|Date||Citation Page||Title||Document Type|
|01/23/2008||73 FR 3991 3993||Initiation of 5-Year Reviews of 10 Listed Species||
|03/19/2009||Northeastern Tiger Beetle 5-Year Review|
» Critical Habitat
No critical habitat rules have been published for the Northeastern beach tiger beetle.
» Conservation Plans
No conservation plans have been created for Northeastern beach tiger beetle.
» Life History
Adult and larval tiger beetles are found on long, wide, dynamic beaches that have little human and vehicular activity. Studies have shown the beetles to be depended on medium to medium coarse sand with low organics. Adult beetles are present from June through September and are active on warm, sunny days where they can be seen feeding, mating, or basking along the water's edge.
Adults are active predators that forage on small invertebrates or scavenge on dead fish, crabs, and amphipods. Larvae are sedentary ambush predators that live in well-formed burrows from which they extend to capture passing prey.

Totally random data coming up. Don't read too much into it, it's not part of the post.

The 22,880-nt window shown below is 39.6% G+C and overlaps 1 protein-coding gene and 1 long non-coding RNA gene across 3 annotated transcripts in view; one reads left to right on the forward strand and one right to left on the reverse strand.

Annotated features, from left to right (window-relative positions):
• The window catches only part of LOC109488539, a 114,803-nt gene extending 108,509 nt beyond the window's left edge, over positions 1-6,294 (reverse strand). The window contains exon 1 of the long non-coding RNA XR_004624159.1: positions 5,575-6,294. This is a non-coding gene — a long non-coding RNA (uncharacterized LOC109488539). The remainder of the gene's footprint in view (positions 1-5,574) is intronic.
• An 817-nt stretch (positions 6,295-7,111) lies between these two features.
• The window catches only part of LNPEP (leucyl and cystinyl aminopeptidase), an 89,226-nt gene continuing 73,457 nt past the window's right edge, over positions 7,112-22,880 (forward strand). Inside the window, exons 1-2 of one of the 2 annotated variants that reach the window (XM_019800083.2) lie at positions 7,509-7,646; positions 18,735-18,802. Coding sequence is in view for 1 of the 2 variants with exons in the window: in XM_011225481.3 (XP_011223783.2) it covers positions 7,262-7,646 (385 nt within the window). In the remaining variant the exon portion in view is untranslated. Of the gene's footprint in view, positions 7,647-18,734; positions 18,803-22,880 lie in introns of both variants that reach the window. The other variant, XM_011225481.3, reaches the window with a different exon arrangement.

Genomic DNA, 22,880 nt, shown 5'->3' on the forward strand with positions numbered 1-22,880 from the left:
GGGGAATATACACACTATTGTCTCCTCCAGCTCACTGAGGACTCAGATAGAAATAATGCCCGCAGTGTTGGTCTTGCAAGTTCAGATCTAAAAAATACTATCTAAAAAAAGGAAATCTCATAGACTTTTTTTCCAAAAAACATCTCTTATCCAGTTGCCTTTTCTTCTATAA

Movement / Home Range
Once abundant along coastal beaches from Massachusetts to New Jersey, and along the Chesapeake Bay in Maryland and Virginia. The Northeastern beach tiger beetle has been extirpated from Connecticut, Rhode Island, and New York. The status of the translocated population at Gateway National Recreation Area, Sandy Hook, New Jersey is uncertain. Only two known populations of this beetle can be found north of the Chesapeake Bay, both in Massachusetts (Martha’s Vineyard and a translocation population at Monomoy National Wildlife Refuge). There is only four sites remaining in Maryland, and the highest number of populated sites are located along sections of beaches found in Virginia's portion of the Chesapeake Bay. Studies have shown that adults can disperse up to 7 kilometers after emergence.